By Steve Elliott
Daily marijuana use among college students in the United States is at an all-time high, with college students now more likely to smoke cannabis on a daily basis than cigarettes, according to the results of a nationwide survey released on Tuesday.
The long-term study, performed by researchers at the University of Michigan, shows that the number of students who smoke marijuana daily is at its highest level since 1980, when such data was first compiled, reports Ben Kesling at The Wall Street Journal.
"There's no question marijuana use has risen considerably," said principal investigator Lloyd Johnston of the Monitoring the Future study. "In December, we released results on secondary-school students, and we're seeing a rise in daily marijuana use there as well."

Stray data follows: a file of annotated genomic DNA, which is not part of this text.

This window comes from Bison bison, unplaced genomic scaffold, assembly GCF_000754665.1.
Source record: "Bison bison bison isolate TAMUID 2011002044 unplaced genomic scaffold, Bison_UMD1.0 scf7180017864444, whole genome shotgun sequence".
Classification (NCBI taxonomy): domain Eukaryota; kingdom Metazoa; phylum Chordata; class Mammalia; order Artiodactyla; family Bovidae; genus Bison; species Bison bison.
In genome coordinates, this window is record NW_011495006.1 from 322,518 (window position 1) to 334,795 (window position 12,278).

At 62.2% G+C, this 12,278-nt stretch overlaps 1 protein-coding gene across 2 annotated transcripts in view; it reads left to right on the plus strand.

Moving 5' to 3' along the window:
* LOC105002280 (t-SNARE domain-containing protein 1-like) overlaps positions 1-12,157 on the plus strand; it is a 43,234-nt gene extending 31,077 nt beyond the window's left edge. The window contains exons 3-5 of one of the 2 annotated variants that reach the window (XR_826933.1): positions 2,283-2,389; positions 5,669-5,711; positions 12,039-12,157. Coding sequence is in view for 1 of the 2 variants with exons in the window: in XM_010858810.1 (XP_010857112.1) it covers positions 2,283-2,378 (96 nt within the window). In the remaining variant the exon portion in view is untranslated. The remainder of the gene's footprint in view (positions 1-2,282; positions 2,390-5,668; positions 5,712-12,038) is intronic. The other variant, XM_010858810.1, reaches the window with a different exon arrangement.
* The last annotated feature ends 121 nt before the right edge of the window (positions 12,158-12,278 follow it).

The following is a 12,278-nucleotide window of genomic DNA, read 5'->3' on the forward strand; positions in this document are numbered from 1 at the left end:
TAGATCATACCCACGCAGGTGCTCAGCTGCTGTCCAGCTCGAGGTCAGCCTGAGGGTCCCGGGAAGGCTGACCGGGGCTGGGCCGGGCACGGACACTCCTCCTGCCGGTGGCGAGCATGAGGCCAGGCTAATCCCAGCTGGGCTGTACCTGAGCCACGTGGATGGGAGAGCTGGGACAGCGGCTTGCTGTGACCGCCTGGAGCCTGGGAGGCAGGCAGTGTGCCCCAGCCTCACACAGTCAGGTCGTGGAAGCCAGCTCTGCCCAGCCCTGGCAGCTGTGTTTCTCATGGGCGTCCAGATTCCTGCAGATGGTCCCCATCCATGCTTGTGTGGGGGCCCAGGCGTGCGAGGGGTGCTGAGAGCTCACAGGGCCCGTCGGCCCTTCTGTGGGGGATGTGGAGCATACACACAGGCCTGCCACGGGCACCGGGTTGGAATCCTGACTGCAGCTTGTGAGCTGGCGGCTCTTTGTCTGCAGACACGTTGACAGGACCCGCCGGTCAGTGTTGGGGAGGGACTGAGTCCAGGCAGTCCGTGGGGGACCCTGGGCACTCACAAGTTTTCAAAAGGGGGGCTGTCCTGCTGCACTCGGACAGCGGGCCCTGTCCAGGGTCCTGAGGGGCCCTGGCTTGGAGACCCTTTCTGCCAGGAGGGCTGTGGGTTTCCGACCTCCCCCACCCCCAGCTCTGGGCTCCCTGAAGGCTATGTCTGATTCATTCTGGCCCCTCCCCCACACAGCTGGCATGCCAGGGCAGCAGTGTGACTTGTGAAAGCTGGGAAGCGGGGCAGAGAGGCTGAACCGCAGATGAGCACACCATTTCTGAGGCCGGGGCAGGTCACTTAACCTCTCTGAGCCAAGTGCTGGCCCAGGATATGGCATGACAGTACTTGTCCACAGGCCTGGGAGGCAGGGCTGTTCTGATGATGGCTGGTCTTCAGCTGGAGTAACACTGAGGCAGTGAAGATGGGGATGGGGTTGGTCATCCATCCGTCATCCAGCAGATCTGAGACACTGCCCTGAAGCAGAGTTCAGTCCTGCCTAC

Nearly 6 percent of college students in 2014 reporting smoking cannabis on a daily or near-daily basis, up from 3.5 percent in 2007. Fewer students see marijuana as a health threat, with just 35 percent of high school graduates surveyed in 2014 saying regular cannabis use is dangerous, down from 55 percent in 2006.
About one of every 17 high school students uses cannabis on a daily or near-daily basis, according to findings released last December by the university.